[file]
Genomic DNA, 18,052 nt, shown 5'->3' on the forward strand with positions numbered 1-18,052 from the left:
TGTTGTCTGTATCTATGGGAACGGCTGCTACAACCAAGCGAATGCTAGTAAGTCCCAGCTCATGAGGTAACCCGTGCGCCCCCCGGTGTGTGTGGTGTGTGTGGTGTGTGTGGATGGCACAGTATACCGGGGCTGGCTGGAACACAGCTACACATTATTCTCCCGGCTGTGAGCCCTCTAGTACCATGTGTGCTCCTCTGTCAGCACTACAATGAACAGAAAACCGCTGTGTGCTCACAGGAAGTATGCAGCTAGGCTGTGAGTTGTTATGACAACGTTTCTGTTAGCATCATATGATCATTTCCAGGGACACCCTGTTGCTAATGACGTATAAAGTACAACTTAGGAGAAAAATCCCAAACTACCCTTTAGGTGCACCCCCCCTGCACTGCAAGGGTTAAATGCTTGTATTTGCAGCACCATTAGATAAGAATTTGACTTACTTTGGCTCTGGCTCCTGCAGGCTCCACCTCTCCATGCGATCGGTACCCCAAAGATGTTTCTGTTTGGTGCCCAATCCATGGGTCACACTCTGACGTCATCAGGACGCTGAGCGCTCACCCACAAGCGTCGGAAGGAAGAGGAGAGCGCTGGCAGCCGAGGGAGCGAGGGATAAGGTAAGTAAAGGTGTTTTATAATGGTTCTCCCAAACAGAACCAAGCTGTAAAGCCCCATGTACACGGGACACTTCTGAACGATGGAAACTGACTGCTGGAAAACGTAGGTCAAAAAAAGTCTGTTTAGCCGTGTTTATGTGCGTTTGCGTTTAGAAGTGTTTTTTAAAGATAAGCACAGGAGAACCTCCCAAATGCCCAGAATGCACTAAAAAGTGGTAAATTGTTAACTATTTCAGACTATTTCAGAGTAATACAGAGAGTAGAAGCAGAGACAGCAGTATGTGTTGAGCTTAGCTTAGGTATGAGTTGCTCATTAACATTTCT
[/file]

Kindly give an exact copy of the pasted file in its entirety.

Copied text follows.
Genomic DNA, 18,052 nt, shown 5'->3' on the forward strand with positions numbered 1-18,052 from the left:
TGTTGTCTGTATCTATGGGAACGGCTGCTACAACCAAGCGAATGCTAGTAAGTCCCAGCTCATGAGGTAACCCGTGCGCCCCCCGGTGTGTGTGGTGTGTGTGGTGTGTGTGGATGGCACAGTATACCGGGGCTGGCTGGAACACAGCTACACATTATTCTCCCGGCTGTGAGCCCTCTAGTACCATGTGTGCTCCTCTGTCAGCACTACAATGAACAGAAAACCGCTGTGTGCTCACAGGAAGTATGCAGCTAGGCTGTGAGTTGTTATGACAACGTTTCTGTTAGCATCATATGATCATTTCCAGGGACACCCTGTTGCTAATGACGTATAAAGTACAACTTAGGAGAAAAATCCCAAACTACCCTTTAGGTGCACCCCCCCTGCACTGCAAGGGTTAAATGCTTGTATTTGCAGCACCATTAGATAAGAATTTGACTTACTTTGGCTCTGGCTCCTGCAGGCTCCACCTCTCCATGCGATCGGTACCCCAAAGATGTTTCTGTTTGGTGCCCAATCCATGGGTCACACTCTGACGTCATCAGGACGCTGAGCGCTCACCCACAAGCGTCGGAAGGAAGAGGAGAGCGCTGGCAGCCGAGGGAGCGAGGGATAAGGTAAGTAAAGGTGTTTTATAATGGTTCTCCCAAACAGAACCAAGCTGTAAAGCCCCATGTACACGGGACACTTCTGAACGATGGAAACTGACTGCTGGAAAACGTAGGTCAAAAAAAGTCTGTTTAGCCGTGTTTATGTGCGTTTGCGTTTAGAAGTGTTTTTTAAAGATAAGCACAGGAGAACCTCCCAAATGCCCAGAATGCACTAAAAAGTGGTAAATTGTTAACTATTTCAGACTATTTCAGAGTAATACAGAGAGTAGAAGCAGAGACAGCAGTATGTGTTGAGCTTAGCTTAGGTATGAGTTGCTCATTAACATTTCT